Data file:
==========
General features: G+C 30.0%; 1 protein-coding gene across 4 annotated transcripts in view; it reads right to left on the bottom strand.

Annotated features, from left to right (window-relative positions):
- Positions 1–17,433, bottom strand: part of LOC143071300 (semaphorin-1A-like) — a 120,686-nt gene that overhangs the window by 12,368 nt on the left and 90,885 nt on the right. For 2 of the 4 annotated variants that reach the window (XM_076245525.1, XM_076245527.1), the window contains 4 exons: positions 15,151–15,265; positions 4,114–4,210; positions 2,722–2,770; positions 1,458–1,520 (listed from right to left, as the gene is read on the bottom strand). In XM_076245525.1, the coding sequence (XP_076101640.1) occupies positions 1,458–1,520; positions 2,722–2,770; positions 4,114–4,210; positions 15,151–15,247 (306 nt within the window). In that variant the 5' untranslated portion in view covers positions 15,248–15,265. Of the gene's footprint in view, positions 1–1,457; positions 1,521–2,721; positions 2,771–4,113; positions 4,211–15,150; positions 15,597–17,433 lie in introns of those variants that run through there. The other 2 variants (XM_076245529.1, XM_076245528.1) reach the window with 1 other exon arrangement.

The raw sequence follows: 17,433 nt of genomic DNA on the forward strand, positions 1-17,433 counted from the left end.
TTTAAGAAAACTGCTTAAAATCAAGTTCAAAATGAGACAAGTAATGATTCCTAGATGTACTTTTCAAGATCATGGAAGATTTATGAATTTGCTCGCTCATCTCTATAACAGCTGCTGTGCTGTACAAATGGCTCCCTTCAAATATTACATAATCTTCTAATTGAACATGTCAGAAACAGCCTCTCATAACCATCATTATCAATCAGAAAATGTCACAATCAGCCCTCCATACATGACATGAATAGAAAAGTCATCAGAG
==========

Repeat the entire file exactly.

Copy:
General features: G+C 30.0%; 1 protein-coding gene across 4 annotated transcripts in view; it reads right to left on the bottom strand.

Annotated features, from left to right (window-relative positions):
- Positions 1–17,433, bottom strand: part of LOC143071300 (semaphorin-1A-like) — a 120,686-nt gene that overhangs the window by 12,368 nt on the left and 90,885 nt on the right. For 2 of the 4 annotated variants that reach the window (XM_076245525.1, XM_076245527.1), the window contains 4 exons: positions 15,151–15,265; positions 4,114–4,210; positions 2,722–2,770; positions 1,458–1,520 (listed from right to left, as the gene is read on the bottom strand). In XM_076245525.1, the coding sequence (XP_076101640.1) occupies positions 1,458–1,520; positions 2,722–2,770; positions 4,114–4,210; positions 15,151–15,247 (306 nt within the window). In that variant the 5' untranslated portion in view covers positions 15,248–15,265. Of the gene's footprint in view, positions 1–1,457; positions 1,521–2,721; positions 2,771–4,113; positions 4,211–15,150; positions 15,597–17,433 lie in introns of those variants that run through there. The other 2 variants (XM_076245529.1, XM_076245528.1) reach the window with 1 other exon arrangement.

The raw sequence follows: 17,433 nt of genomic DNA on the forward strand, positions 1-17,433 counted from the left end.
TTTAAGAAAACTGCTTAAAATCAAGTTCAAAATGAGACAAGTAATGATTCCTAGATGTACTTTTCAAGATCATGGAAGATTTATGAATTTGCTCGCTCATCTCTATAACAGCTGCTGTGCTGTACAAATGGCTCCCTTCAAATATTACATAATCTTCTAATTGAACATGTCAGAAACAGCCTCTCATAACCATCATTATCAATCAGAAAATGTCACAATCAGCCCTCCATACATGACATGAATAGAAAAGTCATCAGAG